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Leftists have a blindspot when it comes to tolerance

It seems many on the left have a strange one-sided notion of tolerance. While signalling their preferences for co-existing with as many different people as possible, they find any disagreement over mainstream political issues abhorrent.

Published: March 8, 2017, 11:42 am

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    In recent interviews, American conservative voters told the New York Times that they felt assaulted by this “moral Bolshevism” — the belief that the leftist vision was the only right one. “Disagreeing meant being publicly shamed,” the paper noted.

    The only place one Trump supporter said he felt comfortable wearing his Make America Great Again hat was on a vacation in China. A few days before the election, Bryce Youngquist, 34, said he was going to vote for Trump. On election night, a friend posted on Facebook, “You are a disgusting human being.”

    “We are in a trust spiral,” said Jonathan Haidt, a social psychologist at New York University. “My fear is that we have reached escape velocity where the actions of each side can produce such strong reactions on the other that things will continue to escalate.”

    Left-leaning academic Haidt has written extensively about these ideological blind spots that disproportionately seem to affect liberals. The phenomenon identified by the Pew Research Center as the “spiral of silence,” revealed how people are reticent to openly share views that may subject them to “ostracism, ridicule and bullying” online by leftists.

    Nearly one-quarter, some 24 percent of Democrats say they blocked, unfriended, or stopped following someone on social media after the election because of their political posts on social media.

    Fewer than one in ten Republicans (9 percent) and independents (9 percent) report eliminating people from their social media circle, the Pew Study found.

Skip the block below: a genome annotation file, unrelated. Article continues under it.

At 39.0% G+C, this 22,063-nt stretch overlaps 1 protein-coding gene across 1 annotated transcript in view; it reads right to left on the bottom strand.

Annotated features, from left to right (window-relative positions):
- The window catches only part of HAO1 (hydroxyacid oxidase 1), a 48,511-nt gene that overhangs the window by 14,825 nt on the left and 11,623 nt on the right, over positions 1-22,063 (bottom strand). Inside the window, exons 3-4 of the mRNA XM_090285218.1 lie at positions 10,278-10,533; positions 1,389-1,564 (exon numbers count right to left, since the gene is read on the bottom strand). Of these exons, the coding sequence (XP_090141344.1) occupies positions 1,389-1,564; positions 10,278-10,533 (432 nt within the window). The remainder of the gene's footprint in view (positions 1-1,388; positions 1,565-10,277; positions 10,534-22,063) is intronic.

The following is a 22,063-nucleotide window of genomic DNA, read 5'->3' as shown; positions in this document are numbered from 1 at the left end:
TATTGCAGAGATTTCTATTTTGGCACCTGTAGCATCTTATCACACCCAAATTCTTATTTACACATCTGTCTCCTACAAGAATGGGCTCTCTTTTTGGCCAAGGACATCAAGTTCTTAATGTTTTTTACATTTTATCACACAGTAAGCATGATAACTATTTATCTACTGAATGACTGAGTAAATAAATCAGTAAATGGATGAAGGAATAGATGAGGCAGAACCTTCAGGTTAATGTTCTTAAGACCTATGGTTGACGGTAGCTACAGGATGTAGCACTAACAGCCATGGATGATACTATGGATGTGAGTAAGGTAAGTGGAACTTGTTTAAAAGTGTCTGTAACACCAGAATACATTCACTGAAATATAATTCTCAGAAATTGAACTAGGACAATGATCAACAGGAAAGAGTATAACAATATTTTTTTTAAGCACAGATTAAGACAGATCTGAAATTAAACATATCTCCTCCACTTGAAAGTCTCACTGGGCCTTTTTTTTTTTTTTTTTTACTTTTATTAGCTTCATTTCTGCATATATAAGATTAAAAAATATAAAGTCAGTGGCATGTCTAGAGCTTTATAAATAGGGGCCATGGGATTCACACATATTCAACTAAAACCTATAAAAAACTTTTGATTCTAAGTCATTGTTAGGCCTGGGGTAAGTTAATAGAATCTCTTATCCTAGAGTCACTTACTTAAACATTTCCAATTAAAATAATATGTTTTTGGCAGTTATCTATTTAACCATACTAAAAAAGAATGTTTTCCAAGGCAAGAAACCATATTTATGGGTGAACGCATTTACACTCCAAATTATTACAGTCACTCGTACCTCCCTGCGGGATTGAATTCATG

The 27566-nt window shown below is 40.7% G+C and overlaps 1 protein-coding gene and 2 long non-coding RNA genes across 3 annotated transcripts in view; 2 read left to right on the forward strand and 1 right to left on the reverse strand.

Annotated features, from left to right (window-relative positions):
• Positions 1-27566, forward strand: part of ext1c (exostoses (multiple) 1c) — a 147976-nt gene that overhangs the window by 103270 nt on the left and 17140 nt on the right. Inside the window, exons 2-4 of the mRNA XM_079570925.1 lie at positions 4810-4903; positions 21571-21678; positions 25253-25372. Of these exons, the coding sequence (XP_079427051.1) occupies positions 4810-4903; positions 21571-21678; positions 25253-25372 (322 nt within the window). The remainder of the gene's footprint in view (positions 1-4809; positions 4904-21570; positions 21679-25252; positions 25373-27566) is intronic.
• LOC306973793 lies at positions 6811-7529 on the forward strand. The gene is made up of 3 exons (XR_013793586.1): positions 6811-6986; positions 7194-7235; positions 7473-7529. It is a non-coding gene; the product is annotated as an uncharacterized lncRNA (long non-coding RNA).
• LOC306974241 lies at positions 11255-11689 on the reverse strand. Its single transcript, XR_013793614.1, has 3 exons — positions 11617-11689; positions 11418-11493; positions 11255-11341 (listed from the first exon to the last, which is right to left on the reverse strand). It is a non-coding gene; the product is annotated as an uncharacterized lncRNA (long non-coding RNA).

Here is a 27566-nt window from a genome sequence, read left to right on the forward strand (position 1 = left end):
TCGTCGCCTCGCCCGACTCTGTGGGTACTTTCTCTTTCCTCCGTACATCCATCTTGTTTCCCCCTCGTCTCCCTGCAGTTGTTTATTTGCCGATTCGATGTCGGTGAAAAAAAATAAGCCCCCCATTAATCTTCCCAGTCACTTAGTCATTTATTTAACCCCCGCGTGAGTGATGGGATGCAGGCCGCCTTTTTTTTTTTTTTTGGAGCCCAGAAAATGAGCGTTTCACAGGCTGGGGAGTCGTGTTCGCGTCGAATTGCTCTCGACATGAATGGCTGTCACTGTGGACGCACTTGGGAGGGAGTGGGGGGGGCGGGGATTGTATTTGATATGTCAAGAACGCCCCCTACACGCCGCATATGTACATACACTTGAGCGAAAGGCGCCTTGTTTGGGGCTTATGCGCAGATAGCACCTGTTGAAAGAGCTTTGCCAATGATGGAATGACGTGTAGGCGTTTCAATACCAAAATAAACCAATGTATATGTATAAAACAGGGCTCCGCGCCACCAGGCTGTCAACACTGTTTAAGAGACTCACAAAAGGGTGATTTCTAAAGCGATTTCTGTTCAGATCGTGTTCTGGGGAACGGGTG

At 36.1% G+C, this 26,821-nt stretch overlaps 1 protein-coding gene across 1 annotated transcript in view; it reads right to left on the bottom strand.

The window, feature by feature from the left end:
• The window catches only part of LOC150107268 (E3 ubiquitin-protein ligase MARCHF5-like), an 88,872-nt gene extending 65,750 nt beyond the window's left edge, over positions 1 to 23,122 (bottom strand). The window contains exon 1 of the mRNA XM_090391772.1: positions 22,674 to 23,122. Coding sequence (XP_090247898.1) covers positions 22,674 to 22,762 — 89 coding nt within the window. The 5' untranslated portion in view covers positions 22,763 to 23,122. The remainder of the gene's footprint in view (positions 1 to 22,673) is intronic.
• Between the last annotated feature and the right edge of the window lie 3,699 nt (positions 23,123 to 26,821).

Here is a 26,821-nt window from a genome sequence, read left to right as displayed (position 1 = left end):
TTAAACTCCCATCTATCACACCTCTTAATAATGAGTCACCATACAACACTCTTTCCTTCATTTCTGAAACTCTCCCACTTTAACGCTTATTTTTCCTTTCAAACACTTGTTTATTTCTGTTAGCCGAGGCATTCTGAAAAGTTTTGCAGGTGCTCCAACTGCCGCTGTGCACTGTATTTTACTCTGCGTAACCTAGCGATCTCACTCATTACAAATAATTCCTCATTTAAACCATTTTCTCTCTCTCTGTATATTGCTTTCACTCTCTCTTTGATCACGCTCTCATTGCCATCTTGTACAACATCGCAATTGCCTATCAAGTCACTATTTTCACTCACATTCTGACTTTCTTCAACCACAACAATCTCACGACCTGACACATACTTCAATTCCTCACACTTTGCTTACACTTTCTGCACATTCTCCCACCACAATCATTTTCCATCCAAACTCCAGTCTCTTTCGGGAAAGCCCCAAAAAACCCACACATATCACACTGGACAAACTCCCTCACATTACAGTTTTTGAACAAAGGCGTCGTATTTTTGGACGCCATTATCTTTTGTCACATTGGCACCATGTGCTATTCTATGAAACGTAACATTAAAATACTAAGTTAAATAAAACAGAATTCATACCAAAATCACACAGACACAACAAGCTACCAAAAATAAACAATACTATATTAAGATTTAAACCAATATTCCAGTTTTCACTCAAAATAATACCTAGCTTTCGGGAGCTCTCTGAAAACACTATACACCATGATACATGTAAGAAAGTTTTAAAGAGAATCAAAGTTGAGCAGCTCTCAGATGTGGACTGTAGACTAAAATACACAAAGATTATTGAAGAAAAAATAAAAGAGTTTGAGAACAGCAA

Political liberals are also far more likely than conservatives to say they removed someone from their social media circle due to what they shared online, 28 percent vs. 8 percent respectively).

    Only five percent of Americans say they are planning on spending less time with certain family members because of their political views. Democrats, however, are five times more likely than Republicans to say they are trying to avoid certain family members due to their political views.

    Democratic men are nearly twice as likely as Republican men to block or “unfriend” people in their social media circles because of their political views, and Democratic women are three times more likely to take this step than their Republican counterparts.

    Ann O’Connell, 72, a retired administrative assistant in Syracuse who voted for Trump, was a registered Democrat. She voted for Bill Clinton twice, she told the Times.

    She remembers Clinton giving a speech about the dangers of illegal immigration, but when Trump gave an almost similar speech, the left went crazy and organised violent protests.

    “The Democratic Party has changed so much that I don’t even recognize it anymore,” she said. “These people are destroying our democracy. They are scarier to me than these Islamic terrorists. I feel absolutely disgusted with them and their antics.”

    Already in the 2009 book The Politically Correct University, published by the American Enterprise Institute, included a chapter laying out “the route to academic pluralism” to include more conservatives in education and another that claimed “the academy’s definition and practice of diversity is too narrow and limited”.

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